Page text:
Applying to Medical School

The Anatomy of a Letters to Medical School Admission

How to update medical schools, express continued interest, and write a letter of intent

By: Tyler E. Callese, M.D.

Resident Physician, University of California, Los Angeles

Objectives: After reading this article, medical school applicants will be able to confidently author letters to medical school admissions committees and describe the three most common types of communications and their purposes.


It’s the fall and you’ve worked hard to make yourself the best medical school applicant. Applications are submitted. Secondaries are completed. Now what? The period between application submission and when medical school contact you can be a time of great stress. For the past several years you have been working towards accomplishing your goal of being accepted to medical school and now you must avoid a common trap!

Your work is not done once you have submitted your application. In fact, the interview season is when most successful applicants are the most active in their communications with admissions offices. Consider that each medical school receives thousands of applications per year. No matter how unique your application may be, at the end of the day, it is still on paper and looks exactly like all of the others. This is your opportunity to change that.

There are three types of letters commonly sent to medical school admissions offices: (1) Update Letter, (2) Letter of Continued Interest, and (3) Letter of Intent. Each of these letters is an explicit effort on your part to communicate your interest in a medical school with the goal of increasing the chances that your application is switched from the “Do Not Interview” stack to the “Interview” stack – or even from the “Waitlist” pile to the “Accepted” pile.


1.    Update Letter. 

What is the purpose? The purpose of an application update letter is to say to a medical school, “Hi! I applied to XXX medical school and I am such an awesome applicant that I am still continuing all of these awesome projects/research/extracurriculars that I included in my application.”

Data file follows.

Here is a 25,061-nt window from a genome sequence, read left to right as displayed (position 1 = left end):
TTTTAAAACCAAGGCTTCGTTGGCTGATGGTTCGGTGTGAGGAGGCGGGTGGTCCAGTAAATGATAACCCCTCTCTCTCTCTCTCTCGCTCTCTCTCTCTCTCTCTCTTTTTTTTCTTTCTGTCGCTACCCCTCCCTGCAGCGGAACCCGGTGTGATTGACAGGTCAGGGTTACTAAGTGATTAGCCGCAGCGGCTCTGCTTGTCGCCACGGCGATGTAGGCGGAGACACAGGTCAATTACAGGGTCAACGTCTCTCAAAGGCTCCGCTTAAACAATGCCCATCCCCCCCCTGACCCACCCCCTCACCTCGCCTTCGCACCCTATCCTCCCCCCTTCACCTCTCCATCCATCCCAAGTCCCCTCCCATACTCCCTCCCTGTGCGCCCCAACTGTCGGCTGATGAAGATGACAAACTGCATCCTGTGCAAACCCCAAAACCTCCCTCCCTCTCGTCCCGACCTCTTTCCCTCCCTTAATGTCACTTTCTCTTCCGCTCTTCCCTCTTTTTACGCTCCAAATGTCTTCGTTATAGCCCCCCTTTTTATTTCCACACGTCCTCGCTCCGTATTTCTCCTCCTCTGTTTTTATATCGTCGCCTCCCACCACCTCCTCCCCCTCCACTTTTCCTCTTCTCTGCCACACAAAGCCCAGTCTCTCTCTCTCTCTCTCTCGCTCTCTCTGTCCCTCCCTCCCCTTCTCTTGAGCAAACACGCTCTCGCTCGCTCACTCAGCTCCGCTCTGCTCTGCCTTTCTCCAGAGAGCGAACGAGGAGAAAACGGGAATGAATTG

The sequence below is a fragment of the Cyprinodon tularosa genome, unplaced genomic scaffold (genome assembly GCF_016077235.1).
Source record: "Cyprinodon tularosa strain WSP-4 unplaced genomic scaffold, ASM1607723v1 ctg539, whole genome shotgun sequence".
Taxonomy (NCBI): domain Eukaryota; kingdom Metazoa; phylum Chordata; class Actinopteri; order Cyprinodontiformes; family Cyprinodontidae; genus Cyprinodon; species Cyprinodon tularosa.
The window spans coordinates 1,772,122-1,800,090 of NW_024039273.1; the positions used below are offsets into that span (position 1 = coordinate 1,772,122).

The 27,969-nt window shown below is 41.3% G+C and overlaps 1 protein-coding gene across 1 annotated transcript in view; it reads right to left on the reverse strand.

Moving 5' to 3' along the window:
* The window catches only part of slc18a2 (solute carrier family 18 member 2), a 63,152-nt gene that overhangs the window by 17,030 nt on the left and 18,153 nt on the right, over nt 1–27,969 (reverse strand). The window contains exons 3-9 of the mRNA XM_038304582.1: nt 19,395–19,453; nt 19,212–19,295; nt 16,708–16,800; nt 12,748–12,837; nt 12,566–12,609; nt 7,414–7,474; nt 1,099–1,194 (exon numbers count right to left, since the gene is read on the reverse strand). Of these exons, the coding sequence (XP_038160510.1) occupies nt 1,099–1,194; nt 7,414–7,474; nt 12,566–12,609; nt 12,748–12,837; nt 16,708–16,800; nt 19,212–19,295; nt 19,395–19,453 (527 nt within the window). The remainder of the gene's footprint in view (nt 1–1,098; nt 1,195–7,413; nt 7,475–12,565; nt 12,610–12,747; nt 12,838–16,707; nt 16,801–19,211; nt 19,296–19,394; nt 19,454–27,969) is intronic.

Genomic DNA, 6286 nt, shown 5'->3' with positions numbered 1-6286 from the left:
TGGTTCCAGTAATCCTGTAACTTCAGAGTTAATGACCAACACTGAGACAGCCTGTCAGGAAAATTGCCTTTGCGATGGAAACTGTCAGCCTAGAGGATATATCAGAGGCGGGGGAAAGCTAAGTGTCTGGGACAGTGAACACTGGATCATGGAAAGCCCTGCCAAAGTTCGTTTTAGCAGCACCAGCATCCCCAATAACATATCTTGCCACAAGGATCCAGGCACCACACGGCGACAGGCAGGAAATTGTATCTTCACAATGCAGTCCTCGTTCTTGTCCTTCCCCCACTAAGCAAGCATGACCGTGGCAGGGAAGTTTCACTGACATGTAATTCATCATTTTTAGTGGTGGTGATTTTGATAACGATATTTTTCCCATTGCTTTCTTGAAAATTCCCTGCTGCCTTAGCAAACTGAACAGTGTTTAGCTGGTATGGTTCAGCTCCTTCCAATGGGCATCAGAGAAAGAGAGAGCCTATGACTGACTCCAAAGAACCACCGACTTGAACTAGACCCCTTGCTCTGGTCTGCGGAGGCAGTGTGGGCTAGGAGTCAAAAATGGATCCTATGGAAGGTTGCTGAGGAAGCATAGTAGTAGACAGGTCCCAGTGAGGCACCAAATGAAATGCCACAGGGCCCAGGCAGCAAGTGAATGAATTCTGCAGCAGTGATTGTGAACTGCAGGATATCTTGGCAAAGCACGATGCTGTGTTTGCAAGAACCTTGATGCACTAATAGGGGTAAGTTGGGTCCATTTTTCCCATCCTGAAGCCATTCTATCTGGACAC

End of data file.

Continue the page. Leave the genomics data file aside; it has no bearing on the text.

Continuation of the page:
When to write? This letter should be sent to medical schools about 6-10 weeks after you submitted your application to their office and if you have not yet heard back from them.

Who do I send this to? This letter can be sent to every school you have applied to and have not heard back from.

Anatomy of an Update Letter:

Dear [Dr. Dean of Admissions]:

Paragraph 1. My name is [Awesome Applicant], AAMC ID 12345678, and I am writing to provide an additional update to my medical school application for the Fall of 2018.

  • Keep this first line simple and to the Let them know exactly why you are contacting them 

Paragraph 2. I would like to update the status of [current research, extracurricular projects, presentations].

  • Keep this section to 3-5 sentences and provide concise details summarizing what has changed between when you submitted your application and No fluff, only concrete updates, i.e. XYX paper has been accepted, I was elected to this leadership position, etc.

 Paragraph 3. Use this section to provide further updates that can be listed as bullet points that are not included in paragraph 2. In this section you can list new committees or programs you are involved in, list updates to any publications you have, or abstracts and presentations.

Respectfully, [Awesome Applicant]

M.D. Applicant

AMCAS ID 12345678

Read More: Tips for the Medical School Interview Trail

2.    Letter of Continued Interest 

What is the purpose? The purpose of a letter of continued interest is to communicate to a medical school that you are interested in them and that they are a perfect fit for you. This is a heartfelt and sincere letter that focuses on exactly why this school is a perfect fit.

When to write? Letters of continued interest are most commonly sent to medical schools after update letters have been sent and you have still not heard from a particular medical school.

This time period is usually in the late winter: mid-January to February. This is when schools have already sifted and sorted most applications and when a personal, sincere letter stating why this school is the perfect fit for you may have the most impact if your application is on the bubble.